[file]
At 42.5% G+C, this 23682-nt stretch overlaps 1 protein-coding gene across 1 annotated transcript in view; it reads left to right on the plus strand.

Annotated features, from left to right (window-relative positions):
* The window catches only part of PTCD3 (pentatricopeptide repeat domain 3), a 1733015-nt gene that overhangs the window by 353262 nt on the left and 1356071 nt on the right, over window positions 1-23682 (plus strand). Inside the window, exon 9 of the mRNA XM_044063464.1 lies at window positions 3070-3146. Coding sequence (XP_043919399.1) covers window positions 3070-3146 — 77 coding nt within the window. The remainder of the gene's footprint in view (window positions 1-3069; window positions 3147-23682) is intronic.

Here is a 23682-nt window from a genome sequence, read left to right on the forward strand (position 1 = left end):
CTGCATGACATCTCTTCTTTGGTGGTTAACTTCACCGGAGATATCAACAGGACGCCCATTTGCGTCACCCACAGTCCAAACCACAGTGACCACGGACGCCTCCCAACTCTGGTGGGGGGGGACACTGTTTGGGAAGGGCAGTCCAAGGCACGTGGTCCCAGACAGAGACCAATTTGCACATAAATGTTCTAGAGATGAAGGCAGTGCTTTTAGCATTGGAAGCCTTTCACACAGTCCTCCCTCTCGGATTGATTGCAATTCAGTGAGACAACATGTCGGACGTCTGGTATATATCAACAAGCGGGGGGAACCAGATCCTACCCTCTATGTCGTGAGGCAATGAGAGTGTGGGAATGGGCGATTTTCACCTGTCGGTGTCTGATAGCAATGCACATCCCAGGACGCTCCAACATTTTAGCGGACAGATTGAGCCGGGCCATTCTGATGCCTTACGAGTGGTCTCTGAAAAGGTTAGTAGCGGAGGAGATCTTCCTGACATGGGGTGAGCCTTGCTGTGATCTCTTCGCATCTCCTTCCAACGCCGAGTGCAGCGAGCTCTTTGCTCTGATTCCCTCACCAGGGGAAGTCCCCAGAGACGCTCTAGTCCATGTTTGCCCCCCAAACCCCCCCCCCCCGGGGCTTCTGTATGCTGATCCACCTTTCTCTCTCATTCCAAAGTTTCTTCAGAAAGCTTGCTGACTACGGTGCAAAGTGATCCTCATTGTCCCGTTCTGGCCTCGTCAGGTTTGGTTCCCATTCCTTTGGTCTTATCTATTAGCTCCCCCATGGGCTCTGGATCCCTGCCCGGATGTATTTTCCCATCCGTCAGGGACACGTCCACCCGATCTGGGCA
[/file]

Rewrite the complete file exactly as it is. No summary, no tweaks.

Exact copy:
At 42.5% G+C, this 23682-nt stretch overlaps 1 protein-coding gene across 1 annotated transcript in view; it reads left to right on the plus strand.

Annotated features, from left to right (window-relative positions):
* The window catches only part of PTCD3 (pentatricopeptide repeat domain 3), a 1733015-nt gene that overhangs the window by 353262 nt on the left and 1356071 nt on the right, over window positions 1-23682 (plus strand). Inside the window, exon 9 of the mRNA XM_044063464.1 lies at window positions 3070-3146. Coding sequence (XP_043919399.1) covers window positions 3070-3146 — 77 coding nt within the window. The remainder of the gene's footprint in view (window positions 1-3069; window positions 3147-23682) is intronic.

Here is a 23682-nt window from a genome sequence, read left to right on the forward strand (position 1 = left end):
CTGCATGACATCTCTTCTTTGGTGGTTAACTTCACCGGAGATATCAACAGGACGCCCATTTGCGTCACCCACAGTCCAAACCACAGTGACCACGGACGCCTCCCAACTCTGGTGGGGGGGGACACTGTTTGGGAAGGGCAGTCCAAGGCACGTGGTCCCAGACAGAGACCAATTTGCACATAAATGTTCTAGAGATGAAGGCAGTGCTTTTAGCATTGGAAGCCTTTCACACAGTCCTCCCTCTCGGATTGATTGCAATTCAGTGAGACAACATGTCGGACGTCTGGTATATATCAACAAGCGGGGGGAACCAGATCCTACCCTCTATGTCGTGAGGCAATGAGAGTGTGGGAATGGGCGATTTTCACCTGTCGGTGTCTGATAGCAATGCACATCCCAGGACGCTCCAACATTTTAGCGGACAGATTGAGCCGGGCCATTCTGATGCCTTACGAGTGGTCTCTGAAAAGGTTAGTAGCGGAGGAGATCTTCCTGACATGGGGTGAGCCTTGCTGTGATCTCTTCGCATCTCCTTCCAACGCCGAGTGCAGCGAGCTCTTTGCTCTGATTCCCTCACCAGGGGAAGTCCCCAGAGACGCTCTAGTCCATGTTTGCCCCCCAAACCCCCCCCCCCCGGGGCTTCTGTATGCTGATCCACCTTTCTCTCTCATTCCAAAGTTTCTTCAGAAAGCTTGCTGACTACGGTGCAAAGTGATCCTCATTGTCCCGTTCTGGCCTCGTCAGGTTTGGTTCCCATTCCTTTGGTCTTATCTATTAGCTCCCCCATGGGCTCTGGATCCCTGCCCGGATGTATTTTCCCATCCGTCAGGGACACGTCCACCCGATCTGGGCA